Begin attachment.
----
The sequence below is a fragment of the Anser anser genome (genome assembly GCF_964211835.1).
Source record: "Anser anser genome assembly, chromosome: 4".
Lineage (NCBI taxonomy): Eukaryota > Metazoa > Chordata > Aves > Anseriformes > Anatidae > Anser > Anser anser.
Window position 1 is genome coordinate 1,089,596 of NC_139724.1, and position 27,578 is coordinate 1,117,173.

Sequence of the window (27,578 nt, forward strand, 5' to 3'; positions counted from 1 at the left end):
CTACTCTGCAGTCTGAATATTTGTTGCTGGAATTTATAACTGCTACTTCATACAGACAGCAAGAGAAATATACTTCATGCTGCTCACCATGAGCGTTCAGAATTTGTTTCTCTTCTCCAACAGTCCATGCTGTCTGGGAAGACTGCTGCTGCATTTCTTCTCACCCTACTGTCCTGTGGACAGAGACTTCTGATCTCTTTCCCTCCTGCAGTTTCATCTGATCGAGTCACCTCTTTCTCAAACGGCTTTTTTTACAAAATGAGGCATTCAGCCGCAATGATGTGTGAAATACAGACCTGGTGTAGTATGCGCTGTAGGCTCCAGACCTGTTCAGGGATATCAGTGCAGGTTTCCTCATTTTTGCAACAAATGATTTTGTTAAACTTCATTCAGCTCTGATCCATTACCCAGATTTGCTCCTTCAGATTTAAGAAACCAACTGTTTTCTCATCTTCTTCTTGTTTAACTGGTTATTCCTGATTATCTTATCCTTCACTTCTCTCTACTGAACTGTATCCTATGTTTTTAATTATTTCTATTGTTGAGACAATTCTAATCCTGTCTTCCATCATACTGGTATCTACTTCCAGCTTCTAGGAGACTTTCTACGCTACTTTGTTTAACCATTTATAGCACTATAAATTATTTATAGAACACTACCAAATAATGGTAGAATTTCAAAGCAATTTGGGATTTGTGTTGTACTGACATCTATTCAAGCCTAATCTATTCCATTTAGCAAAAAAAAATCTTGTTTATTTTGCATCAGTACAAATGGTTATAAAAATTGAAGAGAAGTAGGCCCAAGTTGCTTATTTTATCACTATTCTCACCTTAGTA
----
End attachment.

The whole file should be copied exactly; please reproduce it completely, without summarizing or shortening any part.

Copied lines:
The sequence below is a fragment of the Anser anser genome (genome assembly GCF_964211835.1).
Source record: "Anser anser genome assembly, chromosome: 4".
Lineage (NCBI taxonomy): Eukaryota > Metazoa > Chordata > Aves > Anseriformes > Anatidae > Anser > Anser anser.
Window position 1 is genome coordinate 1,089,596 of NC_139724.1, and position 27,578 is coordinate 1,117,173.

Sequence of the window (27,578 nt, forward strand, 5' to 3'; positions counted from 1 at the left end):
CTACTCTGCAGTCTGAATATTTGTTGCTGGAATTTATAACTGCTACTTCATACAGACAGCAAGAGAAATATACTTCATGCTGCTCACCATGAGCGTTCAGAATTTGTTTCTCTTCTCCAACAGTCCATGCTGTCTGGGAAGACTGCTGCTGCATTTCTTCTCACCCTACTGTCCTGTGGACAGAGACTTCTGATCTCTTTCCCTCCTGCAGTTTCATCTGATCGAGTCACCTCTTTCTCAAACGGCTTTTTTTACAAAATGAGGCATTCAGCCGCAATGATGTGTGAAATACAGACCTGGTGTAGTATGCGCTGTAGGCTCCAGACCTGTTCAGGGATATCAGTGCAGGTTTCCTCATTTTTGCAACAAATGATTTTGTTAAACTTCATTCAGCTCTGATCCATTACCCAGATTTGCTCCTTCAGATTTAAGAAACCAACTGTTTTCTCATCTTCTTCTTGTTTAACTGGTTATTCCTGATTATCTTATCCTTCACTTCTCTCTACTGAACTGTATCCTATGTTTTTAATTATTTCTATTGTTGAGACAATTCTAATCCTGTCTTCCATCATACTGGTATCTACTTCCAGCTTCTAGGAGACTTTCTACGCTACTTTGTTTAACCATTTATAGCACTATAAATTATTTATAGAACACTACCAAATAATGGTAGAATTTCAAAGCAATTTGGGATTTGTGTTGTACTGACATCTATTCAAGCCTAATCTATTCCATTTAGCAAAAAAAAATCTTGTTTATTTTGCATCAGTACAAATGGTTATAAAAATTGAAGAGAAGTAGGCCCAAGTTGCTTATTTTATCACTATTCTCACCTTAGTA